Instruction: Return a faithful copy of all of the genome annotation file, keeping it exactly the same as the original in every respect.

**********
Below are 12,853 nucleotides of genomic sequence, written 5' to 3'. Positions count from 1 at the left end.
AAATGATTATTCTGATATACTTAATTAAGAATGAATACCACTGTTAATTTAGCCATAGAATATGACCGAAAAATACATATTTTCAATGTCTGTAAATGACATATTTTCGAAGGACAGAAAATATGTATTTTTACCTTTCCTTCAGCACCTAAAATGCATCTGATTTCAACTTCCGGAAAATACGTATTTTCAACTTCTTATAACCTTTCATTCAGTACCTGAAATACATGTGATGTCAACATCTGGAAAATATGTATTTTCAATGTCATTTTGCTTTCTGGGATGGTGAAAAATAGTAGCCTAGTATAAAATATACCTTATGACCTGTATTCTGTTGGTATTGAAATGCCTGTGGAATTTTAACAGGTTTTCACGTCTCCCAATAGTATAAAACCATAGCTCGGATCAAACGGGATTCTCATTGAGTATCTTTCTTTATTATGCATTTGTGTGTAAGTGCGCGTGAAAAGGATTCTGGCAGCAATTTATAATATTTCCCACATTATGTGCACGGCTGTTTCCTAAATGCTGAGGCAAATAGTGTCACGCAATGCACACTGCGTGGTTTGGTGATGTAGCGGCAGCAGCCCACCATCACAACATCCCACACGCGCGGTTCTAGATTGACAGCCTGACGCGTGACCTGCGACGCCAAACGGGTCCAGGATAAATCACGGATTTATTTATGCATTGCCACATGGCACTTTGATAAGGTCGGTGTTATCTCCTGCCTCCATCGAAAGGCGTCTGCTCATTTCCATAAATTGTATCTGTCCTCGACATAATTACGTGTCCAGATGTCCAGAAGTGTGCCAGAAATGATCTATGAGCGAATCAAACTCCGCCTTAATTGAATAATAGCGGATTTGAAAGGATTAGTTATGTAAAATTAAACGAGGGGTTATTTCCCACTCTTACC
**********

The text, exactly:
Below are 12,853 nucleotides of genomic sequence, written 5' to 3'. Positions count from 1 at the left end.
AAATGATTATTCTGATATACTTAATTAAGAATGAATACCACTGTTAATTTAGCCATAGAATATGACCGAAAAATACATATTTTCAATGTCTGTAAATGACATATTTTCGAAGGACAGAAAATATGTATTTTTACCTTTCCTTCAGCACCTAAAATGCATCTGATTTCAACTTCCGGAAAATACGTATTTTCAACTTCTTATAACCTTTCATTCAGTACCTGAAATACATGTGATGTCAACATCTGGAAAATATGTATTTTCAATGTCATTTTGCTTTCTGGGATGGTGAAAAATAGTAGCCTAGTATAAAATATACCTTATGACCTGTATTCTGTTGGTATTGAAATGCCTGTGGAATTTTAACAGGTTTTCACGTCTCCCAATAGTATAAAACCATAGCTCGGATCAAACGGGATTCTCATTGAGTATCTTTCTTTATTATGCATTTGTGTGTAAGTGCGCGTGAAAAGGATTCTGGCAGCAATTTATAATATTTCCCACATTATGTGCACGGCTGTTTCCTAAATGCTGAGGCAAATAGTGTCACGCAATGCACACTGCGTGGTTTGGTGATGTAGCGGCAGCAGCCCACCATCACAACATCCCACACGCGCGGTTCTAGATTGACAGCCTGACGCGTGACCTGCGACGCCAAACGGGTCCAGGATAAATCACGGATTTATTTATGCATTGCCACATGGCACTTTGATAAGGTCGGTGTTATCTCCTGCCTCCATCGAAAGGCGTCTGCTCATTTCCATAAATTGTATCTGTCCTCGACATAATTACGTGTCCAGATGTCCAGAAGTGTGCCAGAAATGATCTATGAGCGAATCAAACTCCGCCTTAATTGAATAATAGCGGATTTGAAAGGATTAGTTATGTAAAATTAAACGAGGGGTTATTTCCCACTCTTACC